With the WR 155R, Yamaha is offering four body styles in its 155cc segment
The WR 155R is longer, wider and taller than the R15 V3.0.
It gets dual-purpose tyres, spoke wheels and a digital instrument cluster.
The 155cc engine produces slightly less power and torque.
Yamaha has added another 155cc motorcycle to its international model lineup, the WR 155R. The new entrant is a dual-purpose motorcycle that shares its underpinnings with the likes of R15 V3.0, MT-15 and the recently launched XSR155. With the WR 155R, Yamaha’s 155cc lineup is now more diversified than ever — there’s a fully faired sportbike, a naked, a neo-retro and a dual-purpose model!
Now, Yamaha already has a WR 250R in its international model lineup, but the WR 155R could help the bike maker attract more sales in the Southeast Asian countries. And honestly, who doesn’t love a small dual-purpose bike? Although the WR 155R is based on the R15 V3.0, the Japanese bike maker has tweaked the chassis to suit its trials character. For instance, the WR 155R is 155mm longer, 115mm wider and 65mm taller than the R15 V3.0! It sits on a semi-double cradle frame and tips the and tips the scale at 134kg — 8kg less than the R15 V3.0.
Being a dual-purpose motorcycle, the WR 155R gets wide handlebars, knobby tyres with spoke wheels and a long seat. However, riders with a short frame might be a bit uncomfortable while putting their feet on the ground because of its high 888mm of seat height, which is a whopping 65mm more than the XPulse 200! To make sure you don’t rub the belly of the WR 155R, Yamaha has given it a ground clearance of 245mm.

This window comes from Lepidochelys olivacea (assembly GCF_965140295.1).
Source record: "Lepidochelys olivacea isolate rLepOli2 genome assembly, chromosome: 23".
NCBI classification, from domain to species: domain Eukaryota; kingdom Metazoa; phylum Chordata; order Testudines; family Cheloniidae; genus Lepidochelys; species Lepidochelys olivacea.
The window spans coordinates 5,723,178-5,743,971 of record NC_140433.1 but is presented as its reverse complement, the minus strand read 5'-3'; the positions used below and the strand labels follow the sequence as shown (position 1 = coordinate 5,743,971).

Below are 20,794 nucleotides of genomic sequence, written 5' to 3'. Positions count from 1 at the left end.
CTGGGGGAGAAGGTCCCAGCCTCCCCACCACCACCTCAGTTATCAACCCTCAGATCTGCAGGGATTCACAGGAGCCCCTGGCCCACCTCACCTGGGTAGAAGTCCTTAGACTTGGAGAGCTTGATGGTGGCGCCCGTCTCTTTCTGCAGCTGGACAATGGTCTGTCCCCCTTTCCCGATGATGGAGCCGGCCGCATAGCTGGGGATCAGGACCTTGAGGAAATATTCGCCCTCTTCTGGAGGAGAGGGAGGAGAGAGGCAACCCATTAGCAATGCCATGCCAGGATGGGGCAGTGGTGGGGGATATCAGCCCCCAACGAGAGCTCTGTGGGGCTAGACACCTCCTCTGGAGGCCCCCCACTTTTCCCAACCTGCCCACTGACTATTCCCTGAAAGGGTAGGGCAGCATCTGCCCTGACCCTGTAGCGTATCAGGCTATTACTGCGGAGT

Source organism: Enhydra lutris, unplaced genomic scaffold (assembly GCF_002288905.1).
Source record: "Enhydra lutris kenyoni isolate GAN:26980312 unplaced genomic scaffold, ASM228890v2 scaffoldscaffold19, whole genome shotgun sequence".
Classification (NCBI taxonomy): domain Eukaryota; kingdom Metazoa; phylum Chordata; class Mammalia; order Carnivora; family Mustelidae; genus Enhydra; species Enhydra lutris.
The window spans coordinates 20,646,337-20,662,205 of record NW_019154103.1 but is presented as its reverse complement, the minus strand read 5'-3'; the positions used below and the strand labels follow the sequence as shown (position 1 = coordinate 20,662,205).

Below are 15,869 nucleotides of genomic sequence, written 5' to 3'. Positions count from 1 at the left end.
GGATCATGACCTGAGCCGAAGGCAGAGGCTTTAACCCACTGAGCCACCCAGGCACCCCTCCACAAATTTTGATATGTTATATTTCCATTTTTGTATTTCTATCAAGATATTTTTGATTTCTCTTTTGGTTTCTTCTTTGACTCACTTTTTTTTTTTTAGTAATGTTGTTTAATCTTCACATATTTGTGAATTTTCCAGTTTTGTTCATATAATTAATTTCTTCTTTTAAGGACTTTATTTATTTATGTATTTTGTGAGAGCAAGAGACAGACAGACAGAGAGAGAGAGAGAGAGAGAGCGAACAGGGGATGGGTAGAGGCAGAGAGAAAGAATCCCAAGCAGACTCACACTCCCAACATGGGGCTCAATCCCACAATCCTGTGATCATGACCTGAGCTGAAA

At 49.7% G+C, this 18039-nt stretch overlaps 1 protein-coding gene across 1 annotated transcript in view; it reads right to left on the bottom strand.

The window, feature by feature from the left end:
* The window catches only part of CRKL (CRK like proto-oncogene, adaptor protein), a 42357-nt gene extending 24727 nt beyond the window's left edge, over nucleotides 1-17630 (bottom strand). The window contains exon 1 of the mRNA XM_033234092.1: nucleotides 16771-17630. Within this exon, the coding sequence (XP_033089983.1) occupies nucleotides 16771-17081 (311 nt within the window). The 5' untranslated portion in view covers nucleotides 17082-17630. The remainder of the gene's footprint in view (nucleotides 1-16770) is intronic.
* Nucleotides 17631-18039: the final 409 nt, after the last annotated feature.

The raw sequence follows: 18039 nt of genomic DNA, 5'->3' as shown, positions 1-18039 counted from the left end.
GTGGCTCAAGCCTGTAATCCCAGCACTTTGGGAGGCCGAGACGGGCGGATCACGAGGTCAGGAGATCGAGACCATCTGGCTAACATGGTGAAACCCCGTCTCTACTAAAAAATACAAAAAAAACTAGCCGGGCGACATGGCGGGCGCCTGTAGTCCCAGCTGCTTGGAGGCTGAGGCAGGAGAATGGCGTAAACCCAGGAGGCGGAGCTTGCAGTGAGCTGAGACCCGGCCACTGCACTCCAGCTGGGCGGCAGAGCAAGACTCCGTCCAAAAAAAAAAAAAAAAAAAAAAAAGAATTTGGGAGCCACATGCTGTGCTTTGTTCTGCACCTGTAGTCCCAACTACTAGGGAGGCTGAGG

Powering the WR 155R is the same VVA-equipped 155cc unit as seen in the other motorcycles. In the WR 155R, this powerplant makes 16.7PS and 14.3Nm of torque. While the power is down by 2.7PS and torque by 0.4Nm, it’s produced at a lower 6500rpm. Transmission duties are handled by the same six-speed gearbox as seen on the other motorcycles. However, we expect Yamaha might have tuned the rearing ratios. Suspension duties are handled by a telescopic fork at the front and a monoshock at the rear. Anchorage is provided by disc brakes at both ends, with no ABS, even as an option!
As far as its India launch is concerned, we don’t see that happening anytime soon as the off-road segment is still a niche in our country. You can, however, opt for the Hero XPulse 200, which is priced at Rs 1.05 lakh (ex-showroom). Even if the WR 155R comes to India, it is likely to be priced around the same ballpark as its fully faired cousin, at Rs 1.40 lakh.
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